Over $1.3 M spent on Lambirds Academy students

Saint Lucia’s Acting Director of Public Prosecutions, Daarsrean Greene, has disclosed that he was reliably informed that over $1.3 million was spent to maintain a number of students who were left stranded here for about two years in the Lambirds Academy matter.

The students, mainly from Nepal, claimed they were lured here with promises of an education in hospitality and other subjects and job placements overseas which did not materialise after they each paid  at least US$9,000 each to secure a place at Lambirds Academy.

Greene said he made a decision based on what he recognized in the matter to allow the mediation process in  criminal proceedings to take effect, bearing in mind that the defendants – Lambirds Academy Chief Executive Officer, Doctor Iftekhar Shams and his co-defendants, spent some two years on remand.

The Acting DPP said it was a lawful way of dealing with the issue.

He disclosed that as a result of the mediation, 49 charges of obtaining property by deception involving students of the Lambirds Academy and their dependents was resolved justly and to the great benefit of all the parties concerned.

“I can say safely that one aspect of Mr. Shams charges has been dealt with, so we can move on to the remainder,” Greene told the news conference.

It has been  reported that the students have been reimbursed their tuition and the other expenses incurred while here.

However, the case involving human trafficking in the Lambirds Academy matter is still pending.

A documentary on the Lambirds Academy  matter was produced to give persons a closer look at the experiences of students involved in a college scandal here.

The documentary is titled ‘Lambirds’ and was put together by a United States producer Lizzy Pittigrew, who felt the need to tell the story of the students.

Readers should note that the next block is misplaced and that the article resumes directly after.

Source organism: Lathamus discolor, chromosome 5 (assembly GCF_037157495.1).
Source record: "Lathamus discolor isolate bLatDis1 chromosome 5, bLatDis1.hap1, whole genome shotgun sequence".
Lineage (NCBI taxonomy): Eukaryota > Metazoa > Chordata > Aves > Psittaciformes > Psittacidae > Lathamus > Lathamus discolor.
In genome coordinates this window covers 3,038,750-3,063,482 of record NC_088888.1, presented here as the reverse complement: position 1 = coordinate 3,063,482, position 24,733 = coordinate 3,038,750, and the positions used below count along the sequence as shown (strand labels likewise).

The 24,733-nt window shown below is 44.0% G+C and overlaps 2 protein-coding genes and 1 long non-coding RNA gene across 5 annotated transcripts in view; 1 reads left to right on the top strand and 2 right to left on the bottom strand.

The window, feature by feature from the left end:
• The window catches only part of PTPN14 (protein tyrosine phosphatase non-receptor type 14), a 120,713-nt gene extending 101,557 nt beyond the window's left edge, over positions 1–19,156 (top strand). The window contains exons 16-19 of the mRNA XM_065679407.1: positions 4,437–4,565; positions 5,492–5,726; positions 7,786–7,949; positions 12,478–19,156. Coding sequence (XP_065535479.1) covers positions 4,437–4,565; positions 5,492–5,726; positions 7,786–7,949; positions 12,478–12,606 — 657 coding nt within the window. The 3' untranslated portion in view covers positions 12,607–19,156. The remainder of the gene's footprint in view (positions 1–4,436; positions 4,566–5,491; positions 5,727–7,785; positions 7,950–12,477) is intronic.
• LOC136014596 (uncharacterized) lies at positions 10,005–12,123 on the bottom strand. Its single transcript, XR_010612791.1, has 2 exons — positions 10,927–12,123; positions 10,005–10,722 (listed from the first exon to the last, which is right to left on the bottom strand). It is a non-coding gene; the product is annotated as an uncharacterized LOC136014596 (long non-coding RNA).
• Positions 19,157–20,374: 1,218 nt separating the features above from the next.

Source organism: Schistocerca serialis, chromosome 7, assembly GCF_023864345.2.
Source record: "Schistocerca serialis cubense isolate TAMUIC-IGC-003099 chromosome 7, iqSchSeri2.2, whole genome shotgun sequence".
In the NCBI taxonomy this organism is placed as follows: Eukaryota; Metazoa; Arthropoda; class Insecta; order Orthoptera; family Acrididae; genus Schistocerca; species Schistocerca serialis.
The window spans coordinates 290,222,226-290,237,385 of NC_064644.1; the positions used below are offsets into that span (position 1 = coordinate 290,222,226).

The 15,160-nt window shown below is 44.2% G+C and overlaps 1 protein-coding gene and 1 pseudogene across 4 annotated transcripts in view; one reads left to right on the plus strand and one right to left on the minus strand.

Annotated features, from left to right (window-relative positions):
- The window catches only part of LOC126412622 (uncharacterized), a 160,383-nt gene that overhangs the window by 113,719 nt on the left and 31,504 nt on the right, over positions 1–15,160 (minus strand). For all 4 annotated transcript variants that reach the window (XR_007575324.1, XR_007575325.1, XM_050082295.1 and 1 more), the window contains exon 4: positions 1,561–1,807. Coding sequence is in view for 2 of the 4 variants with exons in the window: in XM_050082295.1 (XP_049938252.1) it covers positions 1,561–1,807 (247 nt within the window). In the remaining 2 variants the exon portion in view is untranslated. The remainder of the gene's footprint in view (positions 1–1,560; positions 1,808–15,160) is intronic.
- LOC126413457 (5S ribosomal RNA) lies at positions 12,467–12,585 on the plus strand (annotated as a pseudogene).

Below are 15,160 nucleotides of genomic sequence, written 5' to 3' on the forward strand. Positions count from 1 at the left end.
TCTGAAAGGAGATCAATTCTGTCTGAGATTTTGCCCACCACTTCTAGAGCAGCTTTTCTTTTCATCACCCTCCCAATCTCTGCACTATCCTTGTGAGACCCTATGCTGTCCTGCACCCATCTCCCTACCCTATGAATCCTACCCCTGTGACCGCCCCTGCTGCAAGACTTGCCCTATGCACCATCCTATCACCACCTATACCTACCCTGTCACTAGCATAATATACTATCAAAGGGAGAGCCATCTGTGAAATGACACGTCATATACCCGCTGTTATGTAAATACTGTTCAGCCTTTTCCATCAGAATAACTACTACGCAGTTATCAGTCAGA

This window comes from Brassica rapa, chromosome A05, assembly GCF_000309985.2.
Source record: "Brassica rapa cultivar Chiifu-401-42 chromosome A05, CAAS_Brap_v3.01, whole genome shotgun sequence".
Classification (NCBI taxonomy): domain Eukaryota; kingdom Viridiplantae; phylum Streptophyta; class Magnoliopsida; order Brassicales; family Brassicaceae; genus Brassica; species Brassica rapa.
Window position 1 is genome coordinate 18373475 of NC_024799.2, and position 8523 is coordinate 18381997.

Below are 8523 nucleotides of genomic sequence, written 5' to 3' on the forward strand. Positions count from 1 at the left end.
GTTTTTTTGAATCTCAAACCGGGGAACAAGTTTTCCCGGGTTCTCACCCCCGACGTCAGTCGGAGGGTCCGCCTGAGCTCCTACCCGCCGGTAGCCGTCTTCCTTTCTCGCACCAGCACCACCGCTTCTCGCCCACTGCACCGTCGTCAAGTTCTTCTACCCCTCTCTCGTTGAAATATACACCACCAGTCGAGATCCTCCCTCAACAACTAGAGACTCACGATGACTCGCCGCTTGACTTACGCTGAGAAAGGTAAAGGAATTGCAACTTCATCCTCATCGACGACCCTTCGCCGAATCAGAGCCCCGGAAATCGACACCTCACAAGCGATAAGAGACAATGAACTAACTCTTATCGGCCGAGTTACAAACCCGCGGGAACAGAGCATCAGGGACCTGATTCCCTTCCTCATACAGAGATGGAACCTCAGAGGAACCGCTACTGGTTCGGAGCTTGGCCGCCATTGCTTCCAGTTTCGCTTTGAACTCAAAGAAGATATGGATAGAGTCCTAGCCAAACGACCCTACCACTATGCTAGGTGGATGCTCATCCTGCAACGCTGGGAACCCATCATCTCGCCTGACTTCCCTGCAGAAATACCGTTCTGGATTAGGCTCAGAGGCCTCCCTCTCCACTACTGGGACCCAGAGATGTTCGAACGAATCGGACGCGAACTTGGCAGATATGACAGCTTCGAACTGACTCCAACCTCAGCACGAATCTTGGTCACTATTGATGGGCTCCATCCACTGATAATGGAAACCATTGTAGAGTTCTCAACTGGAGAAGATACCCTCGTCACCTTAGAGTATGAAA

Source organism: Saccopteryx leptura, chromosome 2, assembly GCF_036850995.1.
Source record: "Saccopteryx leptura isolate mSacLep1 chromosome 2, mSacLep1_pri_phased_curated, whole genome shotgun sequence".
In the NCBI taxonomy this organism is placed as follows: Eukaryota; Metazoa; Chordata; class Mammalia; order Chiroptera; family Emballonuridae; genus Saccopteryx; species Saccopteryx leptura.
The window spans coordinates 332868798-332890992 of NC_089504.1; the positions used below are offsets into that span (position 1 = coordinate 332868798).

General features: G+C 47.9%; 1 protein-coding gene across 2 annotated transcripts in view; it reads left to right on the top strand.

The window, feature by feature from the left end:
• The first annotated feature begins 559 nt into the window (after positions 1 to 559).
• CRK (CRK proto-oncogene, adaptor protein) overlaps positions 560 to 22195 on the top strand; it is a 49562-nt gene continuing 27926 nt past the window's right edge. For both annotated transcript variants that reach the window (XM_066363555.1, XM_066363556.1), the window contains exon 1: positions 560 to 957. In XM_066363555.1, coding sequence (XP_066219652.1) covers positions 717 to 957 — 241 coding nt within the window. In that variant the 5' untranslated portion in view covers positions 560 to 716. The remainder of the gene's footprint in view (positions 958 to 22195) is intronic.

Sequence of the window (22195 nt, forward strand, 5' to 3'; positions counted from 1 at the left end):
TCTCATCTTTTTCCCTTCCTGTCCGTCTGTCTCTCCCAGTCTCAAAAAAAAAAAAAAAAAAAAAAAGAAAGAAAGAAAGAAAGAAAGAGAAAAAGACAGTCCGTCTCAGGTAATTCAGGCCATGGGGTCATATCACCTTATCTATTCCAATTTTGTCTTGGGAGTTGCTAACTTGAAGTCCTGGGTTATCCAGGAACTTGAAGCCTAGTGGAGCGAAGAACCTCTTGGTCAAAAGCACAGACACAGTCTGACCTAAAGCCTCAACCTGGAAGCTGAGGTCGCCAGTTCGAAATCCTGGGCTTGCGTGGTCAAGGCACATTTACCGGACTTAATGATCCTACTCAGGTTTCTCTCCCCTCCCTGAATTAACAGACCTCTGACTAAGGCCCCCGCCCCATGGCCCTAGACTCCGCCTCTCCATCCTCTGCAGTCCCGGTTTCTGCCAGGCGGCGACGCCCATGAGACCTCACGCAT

8 Comments

  1. Anonymous
    February 2, 2017 at 3:57 pm

    So do we keep the students in Saint Lucia until the taxpayers in Saint Lucia have spent $2,500,000.00 dollars? Please send them back to Nepal and arrange for them to contact us via Skype and Facebook.
    The taxpayers should not be the ones to pay for the inefficiencies of the judiciary.

    1. Anonymous
      February 3, 2017 at 1:01 pm

      Peter pays for Paul cocoa!!
      Its sad that thiskimka a. G cost has been incurred and y.vu?.$?8.$8>

      C.&.

  2. Anonymous
    February 2, 2017 at 5:22 pm

    I agree i believe its time for them to return home. Now things have come to an amicable agreement.

  3. Tired
    February 2, 2017 at 6:50 pm

    They should have all recorded their statements reimbursed and sent home. Such a waste of money. I am sure all the monies have gone out of the country so what’s to gain just experience and TIGHTEN UP OUR LOOPHOLES

  4. Anonymous
    February 2, 2017 at 7:06 pm

    where can i watch this documentary?

  5. Rage
    February 2, 2017 at 7:32 pm

    It’s a shame the government couldn’t give them a work permit or citizenship for their troubles.

    We could use more like them. They work better and harder than lucians.

    1. HUMBLE
      October 19, 2017 at 12:47 pm

      I THINK THEY SHOULD OF DONE THIS AS WELL AFTER ALL THEY HAD A HUGE INVOLVEMENT IN THE HORROR THAT THOSE KIDS WERE PUT THROUGH NO ONE WANTS THIS TYPE OF OUTCOME
      FOR THEMSELVES.

  6. Fair Play
    February 2, 2017 at 10:16 pm

    What a shame. Who really safe guards the public purse here in St. Lucia? Party in party out the treasury is a free for all to be abused.

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